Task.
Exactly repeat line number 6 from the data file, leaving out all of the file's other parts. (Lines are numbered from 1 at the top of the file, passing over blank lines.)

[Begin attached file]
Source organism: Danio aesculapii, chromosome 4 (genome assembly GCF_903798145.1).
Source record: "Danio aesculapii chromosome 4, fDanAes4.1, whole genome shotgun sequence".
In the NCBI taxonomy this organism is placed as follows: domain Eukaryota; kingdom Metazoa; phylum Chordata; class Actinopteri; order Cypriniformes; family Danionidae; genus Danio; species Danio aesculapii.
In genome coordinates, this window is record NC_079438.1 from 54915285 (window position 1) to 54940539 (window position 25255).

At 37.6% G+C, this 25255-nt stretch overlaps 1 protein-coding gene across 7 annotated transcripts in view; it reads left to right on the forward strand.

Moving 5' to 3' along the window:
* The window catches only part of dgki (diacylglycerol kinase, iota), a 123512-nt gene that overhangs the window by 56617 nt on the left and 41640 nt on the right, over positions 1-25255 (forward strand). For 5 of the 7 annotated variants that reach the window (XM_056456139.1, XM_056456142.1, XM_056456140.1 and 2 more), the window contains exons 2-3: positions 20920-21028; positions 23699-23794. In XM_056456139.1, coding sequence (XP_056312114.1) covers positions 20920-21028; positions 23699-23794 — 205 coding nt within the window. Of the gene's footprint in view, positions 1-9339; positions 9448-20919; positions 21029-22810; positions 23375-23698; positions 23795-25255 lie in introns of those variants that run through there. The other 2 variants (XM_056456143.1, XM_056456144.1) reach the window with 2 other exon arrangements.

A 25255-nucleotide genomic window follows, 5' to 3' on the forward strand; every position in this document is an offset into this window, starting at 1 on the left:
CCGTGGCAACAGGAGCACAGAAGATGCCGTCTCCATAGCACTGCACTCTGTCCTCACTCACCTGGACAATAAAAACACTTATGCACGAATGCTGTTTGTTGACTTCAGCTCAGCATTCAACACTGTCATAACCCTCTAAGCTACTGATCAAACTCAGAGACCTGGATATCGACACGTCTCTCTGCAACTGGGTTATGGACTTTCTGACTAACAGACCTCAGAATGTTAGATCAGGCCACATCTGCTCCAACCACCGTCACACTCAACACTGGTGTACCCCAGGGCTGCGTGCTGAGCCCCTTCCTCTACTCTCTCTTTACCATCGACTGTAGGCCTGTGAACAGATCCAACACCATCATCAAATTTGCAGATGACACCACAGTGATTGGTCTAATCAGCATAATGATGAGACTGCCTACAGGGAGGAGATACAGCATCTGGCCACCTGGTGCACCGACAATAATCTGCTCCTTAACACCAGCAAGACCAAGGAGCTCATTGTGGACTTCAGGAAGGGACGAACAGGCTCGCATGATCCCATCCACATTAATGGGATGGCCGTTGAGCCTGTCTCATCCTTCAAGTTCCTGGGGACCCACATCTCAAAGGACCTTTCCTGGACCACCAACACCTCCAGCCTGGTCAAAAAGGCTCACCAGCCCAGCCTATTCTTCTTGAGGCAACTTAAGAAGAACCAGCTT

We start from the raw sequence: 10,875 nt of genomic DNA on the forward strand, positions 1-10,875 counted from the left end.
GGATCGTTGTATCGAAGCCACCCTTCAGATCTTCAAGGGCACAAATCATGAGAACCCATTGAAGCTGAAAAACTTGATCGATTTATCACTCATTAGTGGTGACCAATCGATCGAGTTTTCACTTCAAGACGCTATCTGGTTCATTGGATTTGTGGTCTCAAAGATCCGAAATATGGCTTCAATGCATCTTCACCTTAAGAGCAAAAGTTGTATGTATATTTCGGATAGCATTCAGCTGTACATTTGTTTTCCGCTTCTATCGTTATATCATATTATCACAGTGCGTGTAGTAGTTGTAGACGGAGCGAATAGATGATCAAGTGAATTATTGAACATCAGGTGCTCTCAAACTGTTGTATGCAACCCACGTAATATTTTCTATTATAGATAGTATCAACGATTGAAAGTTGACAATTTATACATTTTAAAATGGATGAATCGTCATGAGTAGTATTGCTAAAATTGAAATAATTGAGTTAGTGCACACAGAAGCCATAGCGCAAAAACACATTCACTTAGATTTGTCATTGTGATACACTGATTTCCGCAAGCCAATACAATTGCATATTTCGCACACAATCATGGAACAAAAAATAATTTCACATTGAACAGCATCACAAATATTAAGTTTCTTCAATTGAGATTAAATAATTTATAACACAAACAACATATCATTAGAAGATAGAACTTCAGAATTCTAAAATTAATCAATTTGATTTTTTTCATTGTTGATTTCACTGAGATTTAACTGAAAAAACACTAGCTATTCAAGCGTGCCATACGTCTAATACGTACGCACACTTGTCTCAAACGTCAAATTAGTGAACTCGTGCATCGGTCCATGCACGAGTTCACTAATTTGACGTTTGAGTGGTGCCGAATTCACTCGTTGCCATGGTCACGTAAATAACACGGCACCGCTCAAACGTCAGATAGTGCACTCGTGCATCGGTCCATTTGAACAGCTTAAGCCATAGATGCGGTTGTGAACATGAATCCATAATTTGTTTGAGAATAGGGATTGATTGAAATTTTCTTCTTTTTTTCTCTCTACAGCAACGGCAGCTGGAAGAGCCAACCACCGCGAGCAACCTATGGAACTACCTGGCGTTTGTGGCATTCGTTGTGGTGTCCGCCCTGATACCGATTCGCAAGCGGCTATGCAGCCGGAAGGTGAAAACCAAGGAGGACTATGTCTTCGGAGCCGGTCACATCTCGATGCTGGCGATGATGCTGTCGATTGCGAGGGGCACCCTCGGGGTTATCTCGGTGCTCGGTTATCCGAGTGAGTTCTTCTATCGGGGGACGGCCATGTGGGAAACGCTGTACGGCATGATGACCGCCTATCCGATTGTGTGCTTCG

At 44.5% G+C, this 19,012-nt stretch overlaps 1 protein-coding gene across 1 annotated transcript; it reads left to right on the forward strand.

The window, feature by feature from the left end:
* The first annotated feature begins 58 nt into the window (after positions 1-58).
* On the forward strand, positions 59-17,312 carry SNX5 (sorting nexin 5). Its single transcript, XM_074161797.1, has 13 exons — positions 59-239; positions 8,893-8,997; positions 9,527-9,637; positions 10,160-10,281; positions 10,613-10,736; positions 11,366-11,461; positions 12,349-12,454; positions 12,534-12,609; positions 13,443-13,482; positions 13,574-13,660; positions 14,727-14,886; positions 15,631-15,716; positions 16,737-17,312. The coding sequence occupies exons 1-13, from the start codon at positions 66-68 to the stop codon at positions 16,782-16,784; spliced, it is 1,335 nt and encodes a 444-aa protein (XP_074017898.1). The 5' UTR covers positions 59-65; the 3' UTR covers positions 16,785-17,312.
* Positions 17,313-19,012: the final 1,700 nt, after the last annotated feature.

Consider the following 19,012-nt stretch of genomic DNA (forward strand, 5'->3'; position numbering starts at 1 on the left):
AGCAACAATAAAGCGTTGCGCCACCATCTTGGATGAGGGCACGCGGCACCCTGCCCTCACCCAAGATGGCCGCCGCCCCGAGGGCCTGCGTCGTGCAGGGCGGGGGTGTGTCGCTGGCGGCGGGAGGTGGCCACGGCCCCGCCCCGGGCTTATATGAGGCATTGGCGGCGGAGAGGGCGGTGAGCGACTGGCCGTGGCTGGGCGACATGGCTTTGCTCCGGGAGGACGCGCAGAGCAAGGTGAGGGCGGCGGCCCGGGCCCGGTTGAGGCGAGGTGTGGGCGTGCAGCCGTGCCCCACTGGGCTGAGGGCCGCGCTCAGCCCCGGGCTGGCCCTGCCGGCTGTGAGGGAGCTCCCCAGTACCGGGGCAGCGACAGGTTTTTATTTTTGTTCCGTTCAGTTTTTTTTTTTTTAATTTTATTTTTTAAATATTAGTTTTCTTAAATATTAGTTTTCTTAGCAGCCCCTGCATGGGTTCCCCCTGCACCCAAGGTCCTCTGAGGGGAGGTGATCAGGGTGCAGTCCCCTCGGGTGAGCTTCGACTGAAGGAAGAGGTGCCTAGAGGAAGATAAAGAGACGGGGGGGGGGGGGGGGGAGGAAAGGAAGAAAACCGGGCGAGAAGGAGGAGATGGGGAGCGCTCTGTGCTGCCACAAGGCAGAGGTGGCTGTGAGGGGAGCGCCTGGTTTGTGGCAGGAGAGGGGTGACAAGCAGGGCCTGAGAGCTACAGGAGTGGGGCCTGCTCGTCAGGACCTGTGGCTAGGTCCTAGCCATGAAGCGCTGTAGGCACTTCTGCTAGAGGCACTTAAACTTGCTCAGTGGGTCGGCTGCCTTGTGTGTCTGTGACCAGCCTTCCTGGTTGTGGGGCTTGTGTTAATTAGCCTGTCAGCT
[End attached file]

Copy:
Moving 5' to 3' along the window: